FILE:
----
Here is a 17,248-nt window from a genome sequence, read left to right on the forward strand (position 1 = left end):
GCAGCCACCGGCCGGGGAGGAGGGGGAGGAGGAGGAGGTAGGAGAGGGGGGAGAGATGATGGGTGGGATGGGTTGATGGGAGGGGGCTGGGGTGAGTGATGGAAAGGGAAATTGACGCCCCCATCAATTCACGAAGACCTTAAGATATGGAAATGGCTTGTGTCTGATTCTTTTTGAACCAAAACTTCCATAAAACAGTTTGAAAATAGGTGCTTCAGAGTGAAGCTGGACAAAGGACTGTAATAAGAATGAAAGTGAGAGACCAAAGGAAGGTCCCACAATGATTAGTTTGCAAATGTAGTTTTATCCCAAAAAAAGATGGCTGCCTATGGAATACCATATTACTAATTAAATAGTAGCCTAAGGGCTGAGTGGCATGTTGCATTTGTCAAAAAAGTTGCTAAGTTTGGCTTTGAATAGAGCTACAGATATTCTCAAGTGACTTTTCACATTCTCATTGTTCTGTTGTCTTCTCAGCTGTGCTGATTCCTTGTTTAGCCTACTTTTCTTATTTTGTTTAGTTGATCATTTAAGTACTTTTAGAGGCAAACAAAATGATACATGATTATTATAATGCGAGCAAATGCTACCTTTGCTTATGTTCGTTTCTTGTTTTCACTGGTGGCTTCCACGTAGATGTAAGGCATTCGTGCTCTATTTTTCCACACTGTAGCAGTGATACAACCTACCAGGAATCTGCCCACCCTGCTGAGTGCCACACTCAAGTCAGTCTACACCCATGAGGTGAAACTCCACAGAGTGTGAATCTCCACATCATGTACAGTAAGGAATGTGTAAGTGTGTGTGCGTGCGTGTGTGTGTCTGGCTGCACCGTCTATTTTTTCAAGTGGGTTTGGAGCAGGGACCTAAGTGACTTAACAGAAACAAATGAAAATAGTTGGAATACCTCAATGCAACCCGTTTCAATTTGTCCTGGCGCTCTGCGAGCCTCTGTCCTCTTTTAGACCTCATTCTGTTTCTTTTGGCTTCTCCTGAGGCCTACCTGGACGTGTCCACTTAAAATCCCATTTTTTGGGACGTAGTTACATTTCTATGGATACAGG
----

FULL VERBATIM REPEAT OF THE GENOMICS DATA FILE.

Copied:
Here is a 17,248-nt window from a genome sequence, read left to right on the forward strand (position 1 = left end):
GCAGCCACCGGCCGGGGAGGAGGGGGAGGAGGAGGAGGTAGGAGAGGGGGGAGAGATGATGGGTGGGATGGGTTGATGGGAGGGGGCTGGGGTGAGTGATGGAAAGGGAAATTGACGCCCCCATCAATTCACGAAGACCTTAAGATATGGAAATGGCTTGTGTCTGATTCTTTTTGAACCAAAACTTCCATAAAACAGTTTGAAAATAGGTGCTTCAGAGTGAAGCTGGACAAAGGACTGTAATAAGAATGAAAGTGAGAGACCAAAGGAAGGTCCCACAATGATTAGTTTGCAAATGTAGTTTTATCCCAAAAAAAGATGGCTGCCTATGGAATACCATATTACTAATTAAATAGTAGCCTAAGGGCTGAGTGGCATGTTGCATTTGTCAAAAAAGTTGCTAAGTTTGGCTTTGAATAGAGCTACAGATATTCTCAAGTGACTTTTCACATTCTCATTGTTCTGTTGTCTTCTCAGCTGTGCTGATTCCTTGTTTAGCCTACTTTTCTTATTTTGTTTAGTTGATCATTTAAGTACTTTTAGAGGCAAACAAAATGATACATGATTATTATAATGCGAGCAAATGCTACCTTTGCTTATGTTCGTTTCTTGTTTTCACTGGTGGCTTCCACGTAGATGTAAGGCATTCGTGCTCTATTTTTCCACACTGTAGCAGTGATACAACCTACCAGGAATCTGCCCACCCTGCTGAGTGCCACACTCAAGTCAGTCTACACCCATGAGGTGAAACTCCACAGAGTGTGAATCTCCACATCATGTACAGTAAGGAATGTGTAAGTGTGTGTGCGTGCGTGTGTGTGTCTGGCTGCACCGTCTATTTTTTCAAGTGGGTTTGGAGCAGGGACCTAAGTGACTTAACAGAAACAAATGAAAATAGTTGGAATACCTCAATGCAACCCGTTTCAATTTGTCCTGGCGCTCTGCGAGCCTCTGTCCTCTTTTAGACCTCATTCTGTTTCTTTTGGCTTCTCCTGAGGCCTACCTGGACGTGTCCACTTAAAATCCCATTTTTTGGGACGTAGTTACATTTCTATGGATACAGG